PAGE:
We have all been there . . . casting a meaty streamer in narrow water to a dark shape lurking in a deep run. You make what you think was an awesome presentation, and just as the hulking trout speeds toward the fly, it makes a last-second retreat. Frustrated? You’re not alone.
Conventional wading streamer tactics teach you to fan a run with long swings or cover the water by casting toward the center and stripping the fly back toward you. These are great methods to produce results in large waterways, but are ill-suited for small creeks, tributaries, side channels, and the small spots in and around fish-holding structure. Like a quarterback threading the needle with a laser pass between two defenders, catching fish on streamers in these spots requires a more specific approach and delivery, not to mention specialized flies, rigging, and retrieves.
When you’re streamer fishing at close range, you don’t have the luxury of swimming the fly over long distances, giving the trout plenty of opportunity to follow the fly and make a decision. You need to instantly trigger an aggressive reaction, and a good starting point is to use streamers that imitate food sources the trout are familiar with.
In a big, brawling off-color freestone river you’re likely to use beefy black or flashy attractor patterns, but on smaller spring creeks, tailwaters, you’ll often find clearer water, and pickier fish, so imitations with natural, imitative colors work best.
The weight and density of the fly may be even more critical, as controlling the sink rate of the fly—not the fly line—is key. In a larger pool or run you can count on a sinking-tip line to gradually sink the fly to the level of the trout, but if you’re trying to drop your fly into a bathtub-size dark spot between two boulders, you must count on the fly to drop into the target zone all on its own.
In situations like this, look for patterns like Matt Wilkerson’s Lawn Dart or John Barr’s Meat Whistle with tungsten cones to get to the fish in seconds, and give you a chance to add a retrieve before it moves out of the target zone.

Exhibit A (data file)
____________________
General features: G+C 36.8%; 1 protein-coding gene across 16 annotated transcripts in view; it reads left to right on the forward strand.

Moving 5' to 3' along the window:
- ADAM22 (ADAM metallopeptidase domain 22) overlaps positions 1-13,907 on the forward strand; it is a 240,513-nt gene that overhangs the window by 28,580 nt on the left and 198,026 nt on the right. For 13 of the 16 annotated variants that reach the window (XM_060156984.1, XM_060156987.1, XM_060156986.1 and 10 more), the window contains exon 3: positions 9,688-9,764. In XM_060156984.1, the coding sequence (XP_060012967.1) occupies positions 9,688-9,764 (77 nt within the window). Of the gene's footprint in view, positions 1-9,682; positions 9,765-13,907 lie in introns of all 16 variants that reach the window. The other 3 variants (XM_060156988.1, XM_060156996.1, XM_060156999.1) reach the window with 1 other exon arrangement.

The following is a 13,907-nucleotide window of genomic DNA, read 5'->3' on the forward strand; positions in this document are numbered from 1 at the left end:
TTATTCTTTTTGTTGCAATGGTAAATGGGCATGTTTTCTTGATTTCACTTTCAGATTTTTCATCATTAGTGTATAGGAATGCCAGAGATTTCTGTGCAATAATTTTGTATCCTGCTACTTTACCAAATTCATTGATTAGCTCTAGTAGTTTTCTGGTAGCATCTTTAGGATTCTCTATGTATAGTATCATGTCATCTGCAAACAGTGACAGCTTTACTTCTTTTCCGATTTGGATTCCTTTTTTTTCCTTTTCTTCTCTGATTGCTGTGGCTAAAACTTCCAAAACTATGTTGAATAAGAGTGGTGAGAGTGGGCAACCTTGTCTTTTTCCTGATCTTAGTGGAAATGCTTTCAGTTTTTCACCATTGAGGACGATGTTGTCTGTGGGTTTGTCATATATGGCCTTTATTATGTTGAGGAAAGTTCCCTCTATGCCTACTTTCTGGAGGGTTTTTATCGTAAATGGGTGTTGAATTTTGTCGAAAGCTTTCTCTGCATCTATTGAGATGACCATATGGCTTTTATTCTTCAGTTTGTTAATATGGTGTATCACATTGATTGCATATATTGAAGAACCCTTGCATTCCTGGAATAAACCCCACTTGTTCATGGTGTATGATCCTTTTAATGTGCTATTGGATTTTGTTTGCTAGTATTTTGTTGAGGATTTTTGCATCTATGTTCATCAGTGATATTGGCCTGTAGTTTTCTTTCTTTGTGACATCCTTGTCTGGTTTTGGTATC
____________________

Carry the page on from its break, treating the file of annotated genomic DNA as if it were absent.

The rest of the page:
And speaking of target zones, don’t forget about the shallow water. Too many streamer addicts associate big fish with big, deep runs but in truth, big fish in low-light situations prefer to hunt baitfish in the riffles and shallows. On waters with a lot of fishing pressure, large trout often move completely out of the hard-hit pools and into the shallower, less obvious, and less disturbed places.
In these shallow waters, weight is not your friend, so flies with no weight like Mayer’s Mini Leech, or lightly weighted with aluminum eyes like Hoover’s Animal perform better.
The diameter and length of your leader can also help you control the fly depth. The butt section of a tapered leader doesn’t sink well because of its diameter, but sadly, many fly fishers merely “cut back” their leader when they choose to fish a streamer with a floating line, and end up with a short, thick leader that hinders the ability of the fly to sink into the target zone.
To sink the fly quickly, what you actually need to do is lengthen the leader using 1X or 2X fluorocarbon, which is both thinner and denser. With a floating line, I use leaders from 8 to 12 feet long, which also prevents the fish from seeing the line or movement from the line such as when you are casting, mending, or stripping. That might not seem like a long leader when most packaged leaders are 9 feet, but in the world of streamers—where I commonly see people using shortened leaders from 4 to 8 feet—it’s a required anomaly to get into those tight, fishy little deep spots.
Your fly’s exposure to the trout is brief in tight quarters, so it’s important to maximize the movement of the fly while it is drifting and swimming. Lefty’s nonslip loop knot doesn’t tighten around the hook eye, allowing the fly to move without being restricted by the heavy tippet section.